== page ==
Invitations to speak always spark new ideas and new frameworks for trying to cogently boil down large and complex ideas into a few key ideas.
The topic of the panel and this post provided a framework for thinking about the issues.
For example, innovation is the science of new possibilities. Investing in innovation, however, centers on the science of consumption.
Innovation in a vacuum leads to failure and the commercialization of innovation is predicated on a ready ecosystem in place to enable the development, delivery, and sale of a product.
Consumption, in the broadest sense, demands the marriage of science with application.
A useful framework for tying technical innovation to consumption follows:
Commercial Success = Customer Need x Offering Innovation x Sales and Delivery Model x Ecosystem Development x Risk-adjusted Return
Customer Need = a clear view of the buyer's problem, identity, motivations, and resources
Offering Innovation = a material, rather than marginal improvement in the state of the art
Sales and Delivery Model = a distribution model that aligns product-market fit and, like Occam's razor, reduces any unnecessary frictions from the buying process
Ecosystem Development = no material exogenous market developments are required for the company to be successful. Rather, the ecosystem is ripe to support the innovation.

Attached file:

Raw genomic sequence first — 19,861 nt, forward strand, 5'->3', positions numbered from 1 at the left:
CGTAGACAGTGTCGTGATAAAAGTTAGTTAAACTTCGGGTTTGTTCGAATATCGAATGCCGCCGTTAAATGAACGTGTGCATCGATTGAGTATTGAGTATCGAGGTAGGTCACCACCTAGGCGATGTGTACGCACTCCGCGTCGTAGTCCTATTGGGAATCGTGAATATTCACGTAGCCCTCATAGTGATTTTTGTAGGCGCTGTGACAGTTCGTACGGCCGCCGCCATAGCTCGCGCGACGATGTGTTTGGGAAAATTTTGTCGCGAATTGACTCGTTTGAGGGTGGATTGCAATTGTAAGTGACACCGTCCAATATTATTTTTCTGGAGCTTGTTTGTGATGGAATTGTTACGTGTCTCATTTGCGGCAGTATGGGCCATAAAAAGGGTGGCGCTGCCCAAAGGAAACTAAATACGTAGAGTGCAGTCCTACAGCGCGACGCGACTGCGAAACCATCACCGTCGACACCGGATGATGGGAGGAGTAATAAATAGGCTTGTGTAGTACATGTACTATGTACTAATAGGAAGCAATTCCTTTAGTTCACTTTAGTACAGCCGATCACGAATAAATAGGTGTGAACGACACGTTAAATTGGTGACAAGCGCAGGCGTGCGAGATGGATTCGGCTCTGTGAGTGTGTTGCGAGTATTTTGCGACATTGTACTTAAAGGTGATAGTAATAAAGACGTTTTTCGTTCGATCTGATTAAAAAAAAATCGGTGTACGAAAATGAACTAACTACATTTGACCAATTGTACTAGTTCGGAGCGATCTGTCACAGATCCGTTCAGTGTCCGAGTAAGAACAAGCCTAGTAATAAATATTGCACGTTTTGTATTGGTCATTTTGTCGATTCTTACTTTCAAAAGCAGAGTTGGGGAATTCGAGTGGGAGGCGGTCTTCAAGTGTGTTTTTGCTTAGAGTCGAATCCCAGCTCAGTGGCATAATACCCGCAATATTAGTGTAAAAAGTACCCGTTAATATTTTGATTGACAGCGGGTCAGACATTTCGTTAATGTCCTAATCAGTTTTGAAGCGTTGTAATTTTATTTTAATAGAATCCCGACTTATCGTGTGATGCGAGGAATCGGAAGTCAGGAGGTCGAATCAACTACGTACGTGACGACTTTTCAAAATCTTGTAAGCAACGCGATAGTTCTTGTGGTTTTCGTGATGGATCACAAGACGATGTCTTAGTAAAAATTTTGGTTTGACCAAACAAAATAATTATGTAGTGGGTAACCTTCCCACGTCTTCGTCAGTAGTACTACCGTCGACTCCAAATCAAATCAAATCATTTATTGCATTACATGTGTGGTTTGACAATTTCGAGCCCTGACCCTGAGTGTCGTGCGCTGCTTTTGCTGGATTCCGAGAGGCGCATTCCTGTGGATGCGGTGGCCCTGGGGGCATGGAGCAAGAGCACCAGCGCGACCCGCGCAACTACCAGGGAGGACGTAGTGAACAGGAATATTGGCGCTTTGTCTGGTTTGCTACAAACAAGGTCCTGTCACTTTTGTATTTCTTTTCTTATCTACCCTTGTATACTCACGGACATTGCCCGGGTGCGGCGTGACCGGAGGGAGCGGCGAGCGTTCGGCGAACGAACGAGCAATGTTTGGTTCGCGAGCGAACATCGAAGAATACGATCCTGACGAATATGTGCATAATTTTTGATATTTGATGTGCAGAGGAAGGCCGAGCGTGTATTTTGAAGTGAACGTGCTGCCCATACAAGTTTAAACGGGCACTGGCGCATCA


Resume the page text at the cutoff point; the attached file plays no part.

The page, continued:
- For example, wimax deployments, RFID reader deployment, etc.
- Also, like Newton's "on the shoulder of giants," all start-ups require a foundation of enabling conditions to truly be successful. Understanding the cornerstones of the opportunity and how to leverage them is key to commercialization.
- Also, innovation is largely symbiotic. Bill Joy's quote, "innovation happens elsewhere" is important to keep in mind as product design should benefit from the innovation of others rather than solely on the company's employees.
Risk-Adjusted Return = ROI alone is not sufficient to motivate customer behavior.
- Like any investor, return must be analyzed with risk and customers, like investors, will seek to maximize their Sharpe Ratios, or return divided by standard deviation.
- Many start-ups fail to realize the vendor, operational, and product risks they are asking customers to take on. Selling absolute return independent of the risk ignores a major component of customers' product selection. Be conscious of inadvertently creating risk and manage risk out of the sales and deployment model.